What is Neuroplasticity? – A Simplified Guide

Posted on:January 5, 2022
Last Updated: January 12, 2022
Time to read: 14–17 minutes

Neuroplasticity is a neuroessentialism buzzword used by motivational speakers, self-help gurus, and the pharmaceutical drug industry to support dubious interventions that ‘rewire your brain’. But, unfortunately, the word neuroplasticity is ill-defined. So, what did neuroplasticity initially mean, and how do researchers define neuroplasticity today?

Neuroplasticity is best defined as the ability of the nervous system to change its activity in response to intrinsic or extrinsic stimuli by reorganising its structure, functions, or connections. [Mateos-Aparicio & Rodríguez-Moreno, 2019] 

These changes can either be beneficial (restoration of function after injury), neutral (no change), or negative (can have pathological consequences).

Neuroplastic changes can be divided into three depending on whether they occur at a molecular, cellular or synaptic level.

Molecular-level : 

  • Neuroplastic changes occur via signalling pathways.
  • Ca2+/calmodulin-dependent protein kinase (CaMK2), extracellular regulated kinase 1/2 (ERK1/2) mitogen-activated protein kinase (MAP)/ERK, and the brain-derived neurotrophic factor/tropomyosin receptor kinase B (BDNF/TrkB) are examples of signalling pathways.

Cellular level: 

  • Changes can be structural or functional
  • Structural plasticity includes neuronal plasticity, dendritic plasticity, and synaptic plasticity.

Synaptic level:

  • Synaptic strength is related to learning and memory formation.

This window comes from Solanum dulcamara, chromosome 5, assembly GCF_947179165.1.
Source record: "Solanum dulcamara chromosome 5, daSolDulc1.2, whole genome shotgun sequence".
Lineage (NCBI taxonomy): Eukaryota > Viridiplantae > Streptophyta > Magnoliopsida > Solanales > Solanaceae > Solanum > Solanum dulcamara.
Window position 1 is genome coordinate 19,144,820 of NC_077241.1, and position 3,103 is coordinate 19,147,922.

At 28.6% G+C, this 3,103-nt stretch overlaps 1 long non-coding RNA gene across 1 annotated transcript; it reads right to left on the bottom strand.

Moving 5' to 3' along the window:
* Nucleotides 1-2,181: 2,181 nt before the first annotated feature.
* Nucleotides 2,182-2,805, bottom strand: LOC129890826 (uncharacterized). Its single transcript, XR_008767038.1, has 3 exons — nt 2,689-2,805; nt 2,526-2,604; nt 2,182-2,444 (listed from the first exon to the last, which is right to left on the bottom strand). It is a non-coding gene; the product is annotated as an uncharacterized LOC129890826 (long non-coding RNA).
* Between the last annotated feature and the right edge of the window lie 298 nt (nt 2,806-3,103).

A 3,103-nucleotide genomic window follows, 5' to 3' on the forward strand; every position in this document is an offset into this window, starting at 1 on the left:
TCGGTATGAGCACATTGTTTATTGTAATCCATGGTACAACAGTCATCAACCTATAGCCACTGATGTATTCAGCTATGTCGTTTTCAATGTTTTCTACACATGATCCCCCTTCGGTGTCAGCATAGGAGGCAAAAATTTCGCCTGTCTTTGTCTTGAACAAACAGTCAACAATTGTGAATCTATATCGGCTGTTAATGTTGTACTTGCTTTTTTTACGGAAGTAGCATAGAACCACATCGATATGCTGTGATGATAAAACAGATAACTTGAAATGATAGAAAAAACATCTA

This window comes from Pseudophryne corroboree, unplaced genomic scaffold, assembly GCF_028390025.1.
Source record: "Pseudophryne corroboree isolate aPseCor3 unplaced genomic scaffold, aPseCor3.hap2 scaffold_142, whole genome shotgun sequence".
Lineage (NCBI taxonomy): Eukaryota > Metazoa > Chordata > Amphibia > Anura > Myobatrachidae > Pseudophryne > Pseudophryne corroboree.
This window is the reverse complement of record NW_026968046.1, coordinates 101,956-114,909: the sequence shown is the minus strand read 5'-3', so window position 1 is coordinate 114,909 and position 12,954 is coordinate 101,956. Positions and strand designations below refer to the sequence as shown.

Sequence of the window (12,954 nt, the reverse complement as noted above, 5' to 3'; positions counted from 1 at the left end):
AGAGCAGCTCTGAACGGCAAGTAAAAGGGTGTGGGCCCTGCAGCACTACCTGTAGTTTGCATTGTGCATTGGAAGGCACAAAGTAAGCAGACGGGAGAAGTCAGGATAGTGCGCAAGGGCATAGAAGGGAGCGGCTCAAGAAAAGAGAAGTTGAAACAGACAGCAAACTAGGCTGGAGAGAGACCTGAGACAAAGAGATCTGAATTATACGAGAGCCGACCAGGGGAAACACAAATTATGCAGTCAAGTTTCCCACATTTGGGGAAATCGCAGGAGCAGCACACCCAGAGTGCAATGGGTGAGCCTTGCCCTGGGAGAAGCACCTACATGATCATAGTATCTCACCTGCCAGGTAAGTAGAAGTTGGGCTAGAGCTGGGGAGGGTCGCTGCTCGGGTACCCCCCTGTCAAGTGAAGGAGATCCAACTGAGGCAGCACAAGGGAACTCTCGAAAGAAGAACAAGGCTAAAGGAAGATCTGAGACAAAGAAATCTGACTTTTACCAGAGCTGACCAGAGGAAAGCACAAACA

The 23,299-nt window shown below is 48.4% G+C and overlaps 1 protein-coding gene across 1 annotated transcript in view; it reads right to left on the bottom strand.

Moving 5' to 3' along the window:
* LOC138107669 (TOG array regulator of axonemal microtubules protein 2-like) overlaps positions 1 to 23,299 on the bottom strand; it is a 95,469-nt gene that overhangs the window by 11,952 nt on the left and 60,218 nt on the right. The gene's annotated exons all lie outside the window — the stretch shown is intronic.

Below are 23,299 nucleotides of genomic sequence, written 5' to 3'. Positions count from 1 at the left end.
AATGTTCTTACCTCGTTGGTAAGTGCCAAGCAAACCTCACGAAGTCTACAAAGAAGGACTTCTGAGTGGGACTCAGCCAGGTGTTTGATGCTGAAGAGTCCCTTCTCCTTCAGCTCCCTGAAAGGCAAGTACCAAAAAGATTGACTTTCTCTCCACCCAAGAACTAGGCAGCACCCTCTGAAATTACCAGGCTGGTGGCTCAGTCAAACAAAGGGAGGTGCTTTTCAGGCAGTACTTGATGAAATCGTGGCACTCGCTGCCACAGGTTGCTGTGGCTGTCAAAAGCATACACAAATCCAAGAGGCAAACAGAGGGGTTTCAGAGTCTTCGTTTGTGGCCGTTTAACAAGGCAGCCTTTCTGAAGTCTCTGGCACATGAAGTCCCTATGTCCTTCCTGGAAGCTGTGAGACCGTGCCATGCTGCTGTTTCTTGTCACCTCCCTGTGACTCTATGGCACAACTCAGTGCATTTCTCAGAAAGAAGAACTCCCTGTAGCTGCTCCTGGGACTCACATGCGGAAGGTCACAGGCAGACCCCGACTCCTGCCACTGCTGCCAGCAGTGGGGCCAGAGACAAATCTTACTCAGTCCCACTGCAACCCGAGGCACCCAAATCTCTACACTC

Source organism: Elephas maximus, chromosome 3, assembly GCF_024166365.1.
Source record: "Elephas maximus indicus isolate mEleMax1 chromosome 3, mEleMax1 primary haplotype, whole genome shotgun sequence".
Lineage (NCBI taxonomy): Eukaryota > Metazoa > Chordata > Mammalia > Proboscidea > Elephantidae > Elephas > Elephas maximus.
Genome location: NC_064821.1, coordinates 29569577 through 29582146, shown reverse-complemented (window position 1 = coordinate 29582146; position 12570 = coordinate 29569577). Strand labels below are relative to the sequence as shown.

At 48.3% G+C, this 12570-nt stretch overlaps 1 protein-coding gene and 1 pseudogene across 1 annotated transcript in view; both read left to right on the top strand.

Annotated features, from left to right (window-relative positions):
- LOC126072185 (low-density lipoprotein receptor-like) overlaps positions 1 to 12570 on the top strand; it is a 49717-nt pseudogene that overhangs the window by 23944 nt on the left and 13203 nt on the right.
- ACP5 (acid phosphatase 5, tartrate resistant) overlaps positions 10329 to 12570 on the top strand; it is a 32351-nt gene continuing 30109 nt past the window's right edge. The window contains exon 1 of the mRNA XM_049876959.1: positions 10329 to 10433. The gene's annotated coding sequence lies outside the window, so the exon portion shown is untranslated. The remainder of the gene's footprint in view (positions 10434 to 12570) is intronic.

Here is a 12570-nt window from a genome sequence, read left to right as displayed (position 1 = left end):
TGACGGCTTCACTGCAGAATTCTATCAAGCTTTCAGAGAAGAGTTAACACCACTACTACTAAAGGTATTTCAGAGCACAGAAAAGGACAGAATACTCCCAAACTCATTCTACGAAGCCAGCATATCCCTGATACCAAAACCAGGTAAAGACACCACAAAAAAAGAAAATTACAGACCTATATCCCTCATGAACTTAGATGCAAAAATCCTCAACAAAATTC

• When it increases, it is known as long-term potentiation (LTP)
  • When it decreases, it is called long-term depression (LTD).

Neuroplasticity can be broken down into two major mechanisms: [Puderbaugh & Emmady, 2021.]

1. Neuronal regeneration/collateral sprouting:

  • This includes concepts such as synaptic plasticity, dendritic plasticity and neurogenesis.

2. Functional reorganisation:

  • Concepts such as equipotentiality, vicariation, and diaschisis
  • Vicariation involves the ability of one part of the brain to substitute for the function of another.
  • Equipotentiality postulates that all parts are equivalent for the mediation of function within a given cortical association area. Thus, each portion of any given region can encode or produce the behaviour usually controlled by the entire region. Thus, the remaining area compensates for incomplete damage within a zone.
  • Diaschisis refers to the functional changes in brain structures remote from the site of focal brain damage. Diaschisis is a concept that damage to one part of the brain could cause a loss of function in another area due to some connected pathway.

The first mention of the term plasticity in regards to the nervous system was made by William James in 1890. However, the term neural plasticity/ neuroplasticity is credited to Jerzy Konorski in 1948 and was popularised by Donald Hebb in 1949.

  • Although the brain was considered stable and unchanging during adulthood, Raisman used Electron microscopy (EM) to show that morphological reorganisation of neuropil was possible following a selective lesion. [Raisman 1969]
  • Today, researchers use neuroplasticity as an umbrella term to describe any adaptive changes to the nervous system’s structure, function, and connectivity. It is now clear that adult neurons can respond and adapt to intrinsic and extrinsic factors such as neurotransmitter fluctuations, hormones, emotions, and behaviours throughout life.

In summary, neuroplasticity is essential for learning and memory processes that allow an organism to learn and adapt to its environment. At present, there is considerable interest to harness evidence-based interventions in clinical practice to improve human wellbeing and longevity.

References

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